USC professor under fire after using Chinese expression students allege sounds like English slur

The University of Southern California, photographed in 2018.

(CNN)A business professor at the University of Southern California became the center of an international academic controversy last weekend, after ​the school administration received a letter accusing him of using Chinese words that sounded like an English racial slur. ​

The letter was not signed by any individuals, but instead by "Black MBA candidates c/o 2022."
CNN obtained a copy of the letter, but could not find an official USC group by that name or reach the letter-writers for comment.
    Professor Greg Patton of USC's Marshall School of Business was teaching a ​communications class via Zoom call on August 20, according to the university. An online video recording of the call, which USC confirmed was authentic, shows Patton ​discussing the use of pauses while speaking, and giving an example of how Chinese ​speakers use filler words.
    "In China, the common word is 'that' -- that, that, that, that," he said in the video, before using the equivalent Chinese term nei ge several times to demonstrate.
    The following day, a complaint was filed to the school administration, saying the term sounded like the N-word and that Patton had "offended all of the Black members of our class."
    Headshot for Greg Patton, Professor of Clinical Business Communication at University of Southern California's Marshall School of Business.
    "This phrase, clearly and precisely before instruction is always identified as a phonetic homonym and a racial derogatory term, and should be carefully used, especially in the context of speaking Chinese within the social context of the United States," ​according to the letter, which accused Patton of negligence.
    "The way we heard it in class was indicative of a much more hurtful word with tremendous implications for the Black community."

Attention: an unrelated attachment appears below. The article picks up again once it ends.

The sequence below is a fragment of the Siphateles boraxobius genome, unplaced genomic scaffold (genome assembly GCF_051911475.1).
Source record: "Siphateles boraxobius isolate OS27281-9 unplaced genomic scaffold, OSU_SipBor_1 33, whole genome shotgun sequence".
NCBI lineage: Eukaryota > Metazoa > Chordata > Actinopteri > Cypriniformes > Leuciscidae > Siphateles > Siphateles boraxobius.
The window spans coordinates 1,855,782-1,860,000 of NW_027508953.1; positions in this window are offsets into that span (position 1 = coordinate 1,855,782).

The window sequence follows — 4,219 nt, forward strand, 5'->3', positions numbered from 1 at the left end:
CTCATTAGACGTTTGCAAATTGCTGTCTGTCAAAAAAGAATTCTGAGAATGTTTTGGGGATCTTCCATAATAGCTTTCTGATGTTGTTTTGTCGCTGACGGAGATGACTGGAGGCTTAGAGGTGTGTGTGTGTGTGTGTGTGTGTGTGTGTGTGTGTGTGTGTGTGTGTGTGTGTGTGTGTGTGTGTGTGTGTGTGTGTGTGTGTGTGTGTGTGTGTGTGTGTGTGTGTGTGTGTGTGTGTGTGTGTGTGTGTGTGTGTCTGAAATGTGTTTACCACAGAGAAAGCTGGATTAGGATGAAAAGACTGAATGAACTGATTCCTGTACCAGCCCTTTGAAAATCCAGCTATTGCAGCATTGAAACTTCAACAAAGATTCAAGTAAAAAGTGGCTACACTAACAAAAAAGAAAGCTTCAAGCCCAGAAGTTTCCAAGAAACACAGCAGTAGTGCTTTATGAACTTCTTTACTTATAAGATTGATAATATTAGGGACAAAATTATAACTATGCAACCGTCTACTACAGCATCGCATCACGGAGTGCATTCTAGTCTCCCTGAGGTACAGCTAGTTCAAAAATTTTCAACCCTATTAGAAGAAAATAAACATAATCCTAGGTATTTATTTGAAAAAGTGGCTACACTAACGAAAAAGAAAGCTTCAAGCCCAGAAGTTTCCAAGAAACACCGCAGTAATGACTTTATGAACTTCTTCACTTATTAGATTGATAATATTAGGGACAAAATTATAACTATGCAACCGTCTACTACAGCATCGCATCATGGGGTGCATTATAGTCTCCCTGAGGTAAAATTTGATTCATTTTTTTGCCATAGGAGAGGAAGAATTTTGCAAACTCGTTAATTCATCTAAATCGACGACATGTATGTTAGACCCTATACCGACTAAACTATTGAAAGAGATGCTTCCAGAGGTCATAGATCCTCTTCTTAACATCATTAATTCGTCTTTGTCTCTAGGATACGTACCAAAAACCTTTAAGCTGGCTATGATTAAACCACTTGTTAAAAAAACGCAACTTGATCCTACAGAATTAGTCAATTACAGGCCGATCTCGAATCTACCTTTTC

The video of the class has since been circulated widely online, even spreading on Chinese social media, with Chinese viewers defending Patton's use of the phrase and expressing confusion about why it ​was viewed as problematic.
    A week later, Marshall School Dean Geoffrey Garrett announced that a different professor would take over teaching Patton's class for the rest of the semester, in an email to students that was shared with CNN.
    "Professor Greg Patton repeated several times a Chinese word that sounds very similar to a vile racial slur in English," said Garrett in the email. "Understandably, this caused great pain and upset among students, and for that I am deeply sorry. It is simply unacceptable for faculty to use words in class that can marginalize, hurt and harm the psychological safety of our students. We must and we will do better."
    Garrett added that he was "deeply saddened" by the "disturbing episode," and that any students uncomfortable with staying in Patton's class would have alternative options to complete their academic requirements.
    A sign for USC's Marshall School of Business.
    A USC Marshall spokesperson told CNN that Patton has not been suspended from teaching; he has only stepped away from the specific course in question, and continues to teach his other classes.
    "We acknowledge the historical, cultural and harmful impact of racist language," said USC Marshall in a statement. "The faculty member agreed to take a short term pause while we are reviewing to better understand the situation and to take any appropriate next steps."
    In a subs